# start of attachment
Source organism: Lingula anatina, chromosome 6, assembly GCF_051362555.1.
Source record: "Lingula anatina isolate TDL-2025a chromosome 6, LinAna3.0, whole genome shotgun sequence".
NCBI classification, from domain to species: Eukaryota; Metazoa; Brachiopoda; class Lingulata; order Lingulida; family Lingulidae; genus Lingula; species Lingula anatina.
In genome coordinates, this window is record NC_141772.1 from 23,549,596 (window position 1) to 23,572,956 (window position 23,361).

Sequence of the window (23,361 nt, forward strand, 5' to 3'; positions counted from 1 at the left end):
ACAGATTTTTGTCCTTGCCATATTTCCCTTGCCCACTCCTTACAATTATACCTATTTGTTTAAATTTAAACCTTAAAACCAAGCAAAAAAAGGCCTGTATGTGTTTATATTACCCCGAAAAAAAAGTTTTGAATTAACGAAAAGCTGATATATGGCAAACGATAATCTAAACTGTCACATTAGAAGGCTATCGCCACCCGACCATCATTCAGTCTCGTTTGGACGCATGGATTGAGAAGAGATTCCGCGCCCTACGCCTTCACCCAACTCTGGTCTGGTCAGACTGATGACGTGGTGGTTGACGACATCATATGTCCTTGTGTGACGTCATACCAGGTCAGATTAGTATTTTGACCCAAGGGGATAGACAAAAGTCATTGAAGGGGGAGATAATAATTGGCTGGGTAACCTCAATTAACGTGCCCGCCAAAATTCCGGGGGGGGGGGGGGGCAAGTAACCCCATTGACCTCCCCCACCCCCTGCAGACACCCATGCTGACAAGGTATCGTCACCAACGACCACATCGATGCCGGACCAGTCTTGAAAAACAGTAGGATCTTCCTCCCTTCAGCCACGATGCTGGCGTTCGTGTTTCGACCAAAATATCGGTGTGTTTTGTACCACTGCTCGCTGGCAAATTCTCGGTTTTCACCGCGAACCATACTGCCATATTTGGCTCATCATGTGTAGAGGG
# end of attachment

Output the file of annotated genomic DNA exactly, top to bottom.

Source organism: Lingula anatina, chromosome 6, assembly GCF_051362555.1.
Source record: "Lingula anatina isolate TDL-2025a chromosome 6, LinAna3.0, whole genome shotgun sequence".
NCBI classification, from domain to species: Eukaryota; Metazoa; Brachiopoda; class Lingulata; order Lingulida; family Lingulidae; genus Lingula; species Lingula anatina.
In genome coordinates, this window is record NC_141772.1 from 23,549,596 (window position 1) to 23,572,956 (window position 23,361).

Sequence of the window (23,361 nt, forward strand, 5' to 3'; positions counted from 1 at the left end):
ACAGATTTTTGTCCTTGCCATATTTCCCTTGCCCACTCCTTACAATTATACCTATTTGTTTAAATTTAAACCTTAAAACCAAGCAAAAAAAGGCCTGTATGTGTTTATATTACCCCGAAAAAAAAGTTTTGAATTAACGAAAAGCTGATATATGGCAAACGATAATCTAAACTGTCACATTAGAAGGCTATCGCCACCCGACCATCATTCAGTCTCGTTTGGACGCATGGATTGAGAAGAGATTCCGCGCCCTACGCCTTCACCCAACTCTGGTCTGGTCAGACTGATGACGTGGTGGTTGACGACATCATATGTCCTTGTGTGACGTCATACCAGGTCAGATTAGTATTTTGACCCAAGGGGATAGACAAAAGTCATTGAAGGGGGAGATAATAATTGGCTGGGTAACCTCAATTAACGTGCCCGCCAAAATTCCGGGGGGGGGGGGGGGCAAGTAACCCCATTGACCTCCCCCACCCCCTGCAGACACCCATGCTGACAAGGTATCGTCACCAACGACCACATCGATGCCGGACCAGTCTTGAAAAACAGTAGGATCTTCCTCCCTTCAGCCACGATGCTGGCGTTCGTGTTTCGACCAAAATATCGGTGTGTTTTGTACCACTGCTCGCTGGCAAATTCTCGGTTTTCACCGCGAACCATACTGCCATATTTGGCTCATCATGTGTAGAGGG